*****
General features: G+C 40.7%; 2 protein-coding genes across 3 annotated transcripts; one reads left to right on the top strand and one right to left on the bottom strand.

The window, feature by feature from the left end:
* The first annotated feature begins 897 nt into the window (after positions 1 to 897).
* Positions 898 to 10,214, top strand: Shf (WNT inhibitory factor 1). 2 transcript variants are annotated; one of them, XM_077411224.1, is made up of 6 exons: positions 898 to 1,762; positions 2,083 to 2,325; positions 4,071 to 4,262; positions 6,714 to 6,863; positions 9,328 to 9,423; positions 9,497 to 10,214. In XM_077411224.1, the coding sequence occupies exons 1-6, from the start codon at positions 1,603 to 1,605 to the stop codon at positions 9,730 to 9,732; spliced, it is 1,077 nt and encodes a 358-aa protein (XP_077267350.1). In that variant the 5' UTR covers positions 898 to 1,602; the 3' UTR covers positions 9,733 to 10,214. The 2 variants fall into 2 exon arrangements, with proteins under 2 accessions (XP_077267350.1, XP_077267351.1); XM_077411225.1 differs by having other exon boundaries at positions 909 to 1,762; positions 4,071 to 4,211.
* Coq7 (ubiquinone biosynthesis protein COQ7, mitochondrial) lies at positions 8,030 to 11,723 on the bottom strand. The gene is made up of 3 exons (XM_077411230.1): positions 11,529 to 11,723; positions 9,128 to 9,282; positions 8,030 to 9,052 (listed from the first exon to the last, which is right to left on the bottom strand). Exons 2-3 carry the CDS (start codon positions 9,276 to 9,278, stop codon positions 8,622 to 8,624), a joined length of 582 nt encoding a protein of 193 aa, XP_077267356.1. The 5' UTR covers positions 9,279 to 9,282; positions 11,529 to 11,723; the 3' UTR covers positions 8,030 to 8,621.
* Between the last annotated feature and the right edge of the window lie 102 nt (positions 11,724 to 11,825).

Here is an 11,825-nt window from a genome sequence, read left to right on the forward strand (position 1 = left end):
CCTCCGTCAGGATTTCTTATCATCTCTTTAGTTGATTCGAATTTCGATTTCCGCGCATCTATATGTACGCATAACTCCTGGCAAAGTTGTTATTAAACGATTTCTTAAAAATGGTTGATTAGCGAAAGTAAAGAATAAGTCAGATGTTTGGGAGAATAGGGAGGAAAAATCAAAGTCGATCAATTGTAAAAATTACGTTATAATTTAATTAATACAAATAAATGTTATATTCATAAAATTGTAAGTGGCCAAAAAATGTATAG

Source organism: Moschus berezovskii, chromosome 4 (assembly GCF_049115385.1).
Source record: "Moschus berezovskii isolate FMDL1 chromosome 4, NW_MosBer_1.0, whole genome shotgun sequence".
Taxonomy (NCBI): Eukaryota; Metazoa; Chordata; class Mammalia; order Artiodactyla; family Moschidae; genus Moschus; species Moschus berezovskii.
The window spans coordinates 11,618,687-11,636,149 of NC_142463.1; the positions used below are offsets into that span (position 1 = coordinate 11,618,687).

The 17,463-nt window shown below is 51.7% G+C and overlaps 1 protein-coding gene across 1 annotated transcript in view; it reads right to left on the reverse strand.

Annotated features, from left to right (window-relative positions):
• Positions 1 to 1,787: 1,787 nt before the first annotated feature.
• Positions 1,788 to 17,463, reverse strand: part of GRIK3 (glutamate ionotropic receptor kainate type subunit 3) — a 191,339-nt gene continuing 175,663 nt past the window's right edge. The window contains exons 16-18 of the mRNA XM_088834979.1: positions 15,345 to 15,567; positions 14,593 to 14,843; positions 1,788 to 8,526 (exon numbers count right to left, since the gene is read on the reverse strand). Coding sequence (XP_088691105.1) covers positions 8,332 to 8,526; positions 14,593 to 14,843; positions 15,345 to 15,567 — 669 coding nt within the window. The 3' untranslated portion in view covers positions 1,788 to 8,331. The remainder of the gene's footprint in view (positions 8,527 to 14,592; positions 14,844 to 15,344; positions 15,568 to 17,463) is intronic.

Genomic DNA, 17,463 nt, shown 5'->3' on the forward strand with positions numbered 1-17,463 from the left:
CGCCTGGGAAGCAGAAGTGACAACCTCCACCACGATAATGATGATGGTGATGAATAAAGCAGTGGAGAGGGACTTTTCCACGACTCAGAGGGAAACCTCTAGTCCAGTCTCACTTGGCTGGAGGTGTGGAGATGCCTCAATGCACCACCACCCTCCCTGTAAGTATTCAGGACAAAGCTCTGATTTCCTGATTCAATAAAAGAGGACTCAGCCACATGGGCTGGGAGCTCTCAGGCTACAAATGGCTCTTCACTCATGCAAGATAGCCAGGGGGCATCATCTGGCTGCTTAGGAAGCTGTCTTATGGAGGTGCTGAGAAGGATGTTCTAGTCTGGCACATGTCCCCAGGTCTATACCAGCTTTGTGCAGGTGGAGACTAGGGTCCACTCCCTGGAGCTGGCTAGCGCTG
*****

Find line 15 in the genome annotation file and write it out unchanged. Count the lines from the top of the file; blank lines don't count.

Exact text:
• Positions 1 to 1,787: 1,787 nt before the first annotated feature.